The narrator had a little trouble with consistency between Ashkenazic and Sephardic pronunciation but was otherwise great. Some pronunciation choices made me cringe.

The ending was a bit disappointing, a little too G-Rated for a book that decidedly was not. Fun, entertaining and well worth the time.

7 people found this helpful

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Contrived and Disappointing

How has it come to this?

Nathan Englander may well be the finest current practitioner of the Jewish short story. His “For the Relief of Unbearable Urges,” “How We Avenged the Blums,” and “What We Talk About When We Talk About Anne Frank” are all at least minor masterpieces, and I can’t imagine teaching a Jewish-American literature class without at least mentioning him these days.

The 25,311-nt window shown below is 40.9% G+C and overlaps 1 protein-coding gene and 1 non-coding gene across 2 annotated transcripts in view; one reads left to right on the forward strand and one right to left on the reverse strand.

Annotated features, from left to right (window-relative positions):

But someone, maybe him and maybe his agent, has told him he has to turn out a novel in order to be genuinely big time.

His first attempt, The Ministry of Special Cases, had some powerful moments, including its remarkable opening conceit of a character who literally erases history. (His job is to scour grave markers so that the children and grandchildren of the criminal element can deny their ancestors’ crimes.) It goes on too long and descends into an unrelieved darkness, but it’s certainly worthwhile.

His second, Dinner at the Center of the Earth, strikes me as almost a great novel. It has a couple scenes – the one of Ariel Sharon reliving a moment when he was blown sky-high by a mortar – that are masterful, and it asks some brutal and powerful questions about Israeli hopes for peace. It ends on a somewhat unearned note, but I highly recommend it. When it came out two years ago, I assumed our next Englander would finally be a great novel.

But this one, his third, isn’t merely flawed like its predecessors. It’s a flat-out bad book.

For starters, this is a highly contrived story. Our protagonist, whom we meet in the days of his irreligiousity, hires an on-line company to say the Jewish prayer for the dead twice a day for his recently deceased father. Years later, he comes to think of himself as having sold a crucial birthright, and he sets out to buy it back.